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Opinion stories

KNIGHT: Wilful blindness situation normal for RCMP Leadership

Did senior management of the RCMP go out of their way to cover and protect Cameron Ortis?

Former RCMP Commissioner Bob Paulson has denied allegations made that he protected Cameron Ortis, the civilian Director General of the RCMP’s National Intelligence Coordination Centre (NICC), their special intelligence unit.  

Ortis was arrested in September of 2019 on charges alleging he was selling classified information. 

The allegations were put to him by Global News and emanated from a lawsuit filed by former employees of the NICC who had complained in writing internally about Ortis harassing and bullying staff. These complaints were not acted upon by senior management of the RCMP. 

Paulson has denied any knowledge that any complaints had been made. 

But this seems unlikely. 

Any complaints laid against someone like Ortis, a Director General with the civilian equivalent rank of Chief Superintendent, should have been reported to the Commissioner. Knowing the RCMP, it would have been brought up during a senior management meeting at the very least.

Ortis is now facing seven charges, including communicating special operational information and preparing information for the purpose of communicating with a foreign entity or terrorist group. The FBI brought the information to the attention of the RCMP — this should be embarrassing enough. But, as the lawsuit alleges, senior management of the RCMP went out of their way to cover and protect Ortis.

A review report was commissioned by the RCMP and was conducted by retired Asst. Commissioner Phonse MacNeil who interviewed some 60 people including complainants and those intimately connected to Ortis. 

MacNeil’s report was provided to the RCMP in June of this year. A redacted version of the report is quoted in the lawsuit. It quotes MacNeil as stating, “senior management failed to act despite being made aware of Mr. Ortis’s treatment of NICC employees, and sought to avoid the situation, rather than act.”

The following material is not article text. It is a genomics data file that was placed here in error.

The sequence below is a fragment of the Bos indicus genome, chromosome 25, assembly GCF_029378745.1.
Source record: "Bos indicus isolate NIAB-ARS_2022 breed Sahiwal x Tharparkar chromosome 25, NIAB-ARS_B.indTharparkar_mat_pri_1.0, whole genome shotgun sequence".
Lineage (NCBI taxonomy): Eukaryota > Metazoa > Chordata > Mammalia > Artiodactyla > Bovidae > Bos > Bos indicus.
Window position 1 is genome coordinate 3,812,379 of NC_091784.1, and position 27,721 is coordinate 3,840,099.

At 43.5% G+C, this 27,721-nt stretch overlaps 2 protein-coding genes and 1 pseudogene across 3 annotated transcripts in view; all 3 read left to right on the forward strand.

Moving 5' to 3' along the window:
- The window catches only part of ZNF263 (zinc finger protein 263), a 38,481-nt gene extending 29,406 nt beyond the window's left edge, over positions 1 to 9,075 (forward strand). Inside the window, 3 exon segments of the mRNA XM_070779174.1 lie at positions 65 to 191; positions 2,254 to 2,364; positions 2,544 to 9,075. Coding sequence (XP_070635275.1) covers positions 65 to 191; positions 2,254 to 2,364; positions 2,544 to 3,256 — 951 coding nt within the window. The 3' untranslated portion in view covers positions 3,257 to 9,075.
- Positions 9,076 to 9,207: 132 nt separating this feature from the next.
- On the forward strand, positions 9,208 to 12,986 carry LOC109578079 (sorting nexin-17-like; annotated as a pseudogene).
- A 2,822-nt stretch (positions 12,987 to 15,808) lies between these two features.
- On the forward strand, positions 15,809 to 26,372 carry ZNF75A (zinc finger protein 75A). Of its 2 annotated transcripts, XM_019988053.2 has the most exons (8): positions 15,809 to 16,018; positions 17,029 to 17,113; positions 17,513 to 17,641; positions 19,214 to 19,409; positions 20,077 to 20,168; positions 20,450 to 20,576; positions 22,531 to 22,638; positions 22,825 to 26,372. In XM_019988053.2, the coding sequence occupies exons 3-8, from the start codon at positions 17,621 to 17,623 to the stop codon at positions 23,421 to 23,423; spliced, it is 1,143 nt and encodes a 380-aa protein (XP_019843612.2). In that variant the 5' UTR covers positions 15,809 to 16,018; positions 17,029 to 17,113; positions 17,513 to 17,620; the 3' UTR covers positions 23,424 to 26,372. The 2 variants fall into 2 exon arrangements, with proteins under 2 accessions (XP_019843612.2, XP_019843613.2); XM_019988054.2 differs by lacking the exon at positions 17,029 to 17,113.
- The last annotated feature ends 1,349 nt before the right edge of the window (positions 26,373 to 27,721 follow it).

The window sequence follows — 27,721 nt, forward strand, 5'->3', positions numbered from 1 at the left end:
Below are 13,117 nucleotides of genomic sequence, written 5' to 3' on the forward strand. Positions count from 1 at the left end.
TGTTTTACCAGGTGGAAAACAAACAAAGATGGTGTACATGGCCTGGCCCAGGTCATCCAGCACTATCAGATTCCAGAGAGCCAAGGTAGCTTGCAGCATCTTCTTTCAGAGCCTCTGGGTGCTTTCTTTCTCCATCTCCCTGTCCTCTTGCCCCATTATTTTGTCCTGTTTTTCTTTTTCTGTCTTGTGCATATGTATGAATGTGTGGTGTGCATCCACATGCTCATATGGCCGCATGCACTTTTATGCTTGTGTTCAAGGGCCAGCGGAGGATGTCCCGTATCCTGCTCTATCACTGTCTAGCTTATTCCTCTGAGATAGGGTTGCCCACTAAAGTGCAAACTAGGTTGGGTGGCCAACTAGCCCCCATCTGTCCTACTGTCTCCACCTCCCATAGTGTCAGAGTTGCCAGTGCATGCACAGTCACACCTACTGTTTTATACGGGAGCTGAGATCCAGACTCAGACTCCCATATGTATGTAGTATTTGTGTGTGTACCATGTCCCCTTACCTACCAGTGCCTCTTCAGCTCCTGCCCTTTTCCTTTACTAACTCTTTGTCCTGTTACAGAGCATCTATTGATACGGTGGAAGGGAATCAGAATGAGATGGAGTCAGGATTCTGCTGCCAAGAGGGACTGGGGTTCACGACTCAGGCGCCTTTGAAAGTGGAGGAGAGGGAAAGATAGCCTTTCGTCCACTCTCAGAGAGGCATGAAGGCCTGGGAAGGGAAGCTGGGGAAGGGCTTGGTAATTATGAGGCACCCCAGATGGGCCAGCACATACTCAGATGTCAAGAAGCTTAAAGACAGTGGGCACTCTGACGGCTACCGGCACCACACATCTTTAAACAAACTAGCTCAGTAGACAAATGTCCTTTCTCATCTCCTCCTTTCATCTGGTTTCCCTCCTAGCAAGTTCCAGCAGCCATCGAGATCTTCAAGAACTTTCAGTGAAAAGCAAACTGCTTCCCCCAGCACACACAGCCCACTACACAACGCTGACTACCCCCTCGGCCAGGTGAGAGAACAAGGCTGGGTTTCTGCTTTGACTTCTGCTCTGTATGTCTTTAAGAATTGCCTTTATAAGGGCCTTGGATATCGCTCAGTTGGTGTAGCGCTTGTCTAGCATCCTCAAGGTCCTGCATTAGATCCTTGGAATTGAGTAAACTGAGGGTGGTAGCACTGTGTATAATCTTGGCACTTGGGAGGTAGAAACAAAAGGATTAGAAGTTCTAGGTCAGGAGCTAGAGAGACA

This is essentially the same set of circumstances that has been alleged by two of the four members involved in the taser death of Polish traveller Robert Dziekanski at YVR in 2007. As reported in this space in August, the OPP is now involved under what has been dubbed Project  Eastbourne. 

The allegations are that of obstruction of justice committed by senior members of the RCMP for concealing what they knew about the events of that night at YVR. The allegations were made by two members of the RCMP who were involved, Constable Gerry Rundel and Corporal Monty Robinson (Ret’d). 

Over the past seven years, Rundel and Robinson have filed numerous access to information requests that have returned reports and memos that clearly show senior management in the RCMP knew the two officers did nothing wrong. However, the RCMP said nothing to the Braidwood Commission, to the Special Prosecutor or at the fabricated perjury trials in which the two were convicted and acquitted on the same set of circumstances. 

Rundel and Robinson allege that senior RCMP leaders committed the obstruction by omitting to provide the exculpatory information to the commission of inquiry, the Special Prosecutor or the courts which ultimately resulted in the conviction of two of the four. 

Having seen the exculpatory documents, they have a compelling case. 

There were many, but one that stands out is a specific document authored by Superintendent Wayne Rideout, who was the officer in charge of Integrated Homicide Investigation Team (IHIT), the homicide investigation team that investigated the death of Dziekanski.

Rideout said in a 2010 memo the members did nothing wrong and acted appropriately according to their training. Former Commanding Officer of “E” Division Gary Bass told me much the same thing in a phone interview a few years ago. 

This would certainly seem to be relevant information for any investigation or inquiry. Yet, it was never provided outside the RCMP. 

Hopefully the head of the OPP investigation Inspector Nadeau will learn the why of that question.  That would go a long way to clearing the air and restoring the reputation of the four members whose careers and lives were trampled by the silence of the senior leadership of the RCMP. 

In the interim, given MacNeil’s findings it would seem turning a blind eye is de rigour for the senior management of the RCMP. 

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